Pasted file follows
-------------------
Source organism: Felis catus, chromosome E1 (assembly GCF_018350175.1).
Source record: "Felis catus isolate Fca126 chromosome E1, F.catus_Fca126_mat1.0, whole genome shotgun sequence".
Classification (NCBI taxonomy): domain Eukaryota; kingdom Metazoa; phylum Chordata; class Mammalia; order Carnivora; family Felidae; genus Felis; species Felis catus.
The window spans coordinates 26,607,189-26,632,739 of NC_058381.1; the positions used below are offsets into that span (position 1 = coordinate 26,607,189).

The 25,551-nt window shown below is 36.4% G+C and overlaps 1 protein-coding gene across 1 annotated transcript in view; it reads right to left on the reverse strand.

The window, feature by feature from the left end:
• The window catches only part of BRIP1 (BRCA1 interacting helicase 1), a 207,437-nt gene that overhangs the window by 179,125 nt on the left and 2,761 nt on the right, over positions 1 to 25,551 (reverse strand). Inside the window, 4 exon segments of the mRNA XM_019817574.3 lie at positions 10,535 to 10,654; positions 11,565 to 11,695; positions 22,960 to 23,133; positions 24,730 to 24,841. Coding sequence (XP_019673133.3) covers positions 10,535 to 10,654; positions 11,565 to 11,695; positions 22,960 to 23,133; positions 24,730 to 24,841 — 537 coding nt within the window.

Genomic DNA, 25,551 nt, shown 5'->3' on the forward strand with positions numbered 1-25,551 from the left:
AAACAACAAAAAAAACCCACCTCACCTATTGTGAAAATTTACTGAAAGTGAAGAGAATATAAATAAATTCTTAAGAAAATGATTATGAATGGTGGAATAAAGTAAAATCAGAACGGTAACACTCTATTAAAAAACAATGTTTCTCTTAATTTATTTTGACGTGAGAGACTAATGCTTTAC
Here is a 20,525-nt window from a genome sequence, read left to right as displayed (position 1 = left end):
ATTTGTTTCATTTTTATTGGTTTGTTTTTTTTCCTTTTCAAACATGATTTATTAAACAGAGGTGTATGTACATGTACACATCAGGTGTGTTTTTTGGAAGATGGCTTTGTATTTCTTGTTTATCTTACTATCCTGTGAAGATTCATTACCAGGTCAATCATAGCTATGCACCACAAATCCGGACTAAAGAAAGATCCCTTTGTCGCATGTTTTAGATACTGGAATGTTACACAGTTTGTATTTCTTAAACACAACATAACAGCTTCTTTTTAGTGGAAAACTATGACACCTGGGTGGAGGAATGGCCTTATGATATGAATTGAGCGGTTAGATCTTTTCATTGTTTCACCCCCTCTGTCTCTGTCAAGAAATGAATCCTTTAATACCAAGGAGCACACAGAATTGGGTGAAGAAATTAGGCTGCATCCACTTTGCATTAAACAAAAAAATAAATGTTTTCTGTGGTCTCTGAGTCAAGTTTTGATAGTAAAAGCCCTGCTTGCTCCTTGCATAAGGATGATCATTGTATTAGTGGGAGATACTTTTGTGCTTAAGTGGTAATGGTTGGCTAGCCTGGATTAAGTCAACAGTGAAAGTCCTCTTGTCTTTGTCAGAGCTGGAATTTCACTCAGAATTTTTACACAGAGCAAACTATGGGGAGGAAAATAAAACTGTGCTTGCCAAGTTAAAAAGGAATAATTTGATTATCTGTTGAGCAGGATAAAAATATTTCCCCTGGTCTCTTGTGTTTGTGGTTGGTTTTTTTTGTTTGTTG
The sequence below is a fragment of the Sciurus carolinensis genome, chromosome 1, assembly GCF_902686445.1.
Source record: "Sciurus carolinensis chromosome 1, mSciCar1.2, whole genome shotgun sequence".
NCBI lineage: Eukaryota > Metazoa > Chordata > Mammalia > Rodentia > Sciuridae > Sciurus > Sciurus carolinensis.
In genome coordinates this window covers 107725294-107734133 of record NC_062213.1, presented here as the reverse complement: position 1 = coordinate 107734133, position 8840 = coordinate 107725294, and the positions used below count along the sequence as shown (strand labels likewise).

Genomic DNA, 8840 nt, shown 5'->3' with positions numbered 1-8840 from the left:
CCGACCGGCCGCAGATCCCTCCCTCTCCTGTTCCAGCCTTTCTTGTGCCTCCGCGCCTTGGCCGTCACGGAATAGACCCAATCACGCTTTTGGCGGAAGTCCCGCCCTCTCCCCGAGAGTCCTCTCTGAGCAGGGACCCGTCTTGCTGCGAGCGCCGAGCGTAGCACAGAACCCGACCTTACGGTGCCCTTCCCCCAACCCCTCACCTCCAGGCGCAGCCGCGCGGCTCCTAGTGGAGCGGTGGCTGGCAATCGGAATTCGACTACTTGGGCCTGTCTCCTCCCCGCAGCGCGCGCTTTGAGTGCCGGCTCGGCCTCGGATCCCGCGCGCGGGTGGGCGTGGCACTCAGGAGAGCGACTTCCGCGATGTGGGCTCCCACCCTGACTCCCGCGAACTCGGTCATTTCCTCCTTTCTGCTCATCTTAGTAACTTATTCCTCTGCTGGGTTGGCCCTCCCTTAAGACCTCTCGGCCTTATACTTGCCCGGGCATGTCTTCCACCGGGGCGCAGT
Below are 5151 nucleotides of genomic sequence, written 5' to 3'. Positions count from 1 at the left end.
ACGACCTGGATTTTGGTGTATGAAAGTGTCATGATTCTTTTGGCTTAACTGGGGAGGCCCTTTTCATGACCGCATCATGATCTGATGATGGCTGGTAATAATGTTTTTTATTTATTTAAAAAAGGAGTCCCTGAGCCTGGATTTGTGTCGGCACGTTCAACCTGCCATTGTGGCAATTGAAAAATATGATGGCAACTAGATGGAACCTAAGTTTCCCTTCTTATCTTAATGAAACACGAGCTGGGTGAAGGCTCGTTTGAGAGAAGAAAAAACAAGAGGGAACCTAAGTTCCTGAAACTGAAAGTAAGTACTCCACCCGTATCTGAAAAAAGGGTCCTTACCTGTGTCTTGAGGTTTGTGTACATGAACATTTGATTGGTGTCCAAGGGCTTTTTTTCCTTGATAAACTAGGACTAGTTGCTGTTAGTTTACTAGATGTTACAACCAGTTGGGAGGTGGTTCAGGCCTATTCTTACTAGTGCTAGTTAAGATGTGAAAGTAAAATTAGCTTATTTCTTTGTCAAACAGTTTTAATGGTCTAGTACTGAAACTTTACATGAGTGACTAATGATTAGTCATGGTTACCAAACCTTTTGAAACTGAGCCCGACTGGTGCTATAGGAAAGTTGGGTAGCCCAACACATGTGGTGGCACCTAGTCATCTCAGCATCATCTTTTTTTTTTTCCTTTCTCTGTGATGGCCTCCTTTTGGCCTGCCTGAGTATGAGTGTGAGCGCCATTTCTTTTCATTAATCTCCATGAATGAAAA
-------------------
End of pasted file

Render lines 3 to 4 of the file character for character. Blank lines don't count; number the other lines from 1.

Classification (NCBI taxonomy): domain Eukaryota; kingdom Metazoa; phylum Chordata; class Mammalia; order Carnivora; family Felidae; genus Felis; species Felis catus.
The window spans coordinates 26,607,189-26,632,739 of NC_058381.1; the positions used below are offsets into that span (position 1 = coordinate 26,607,189).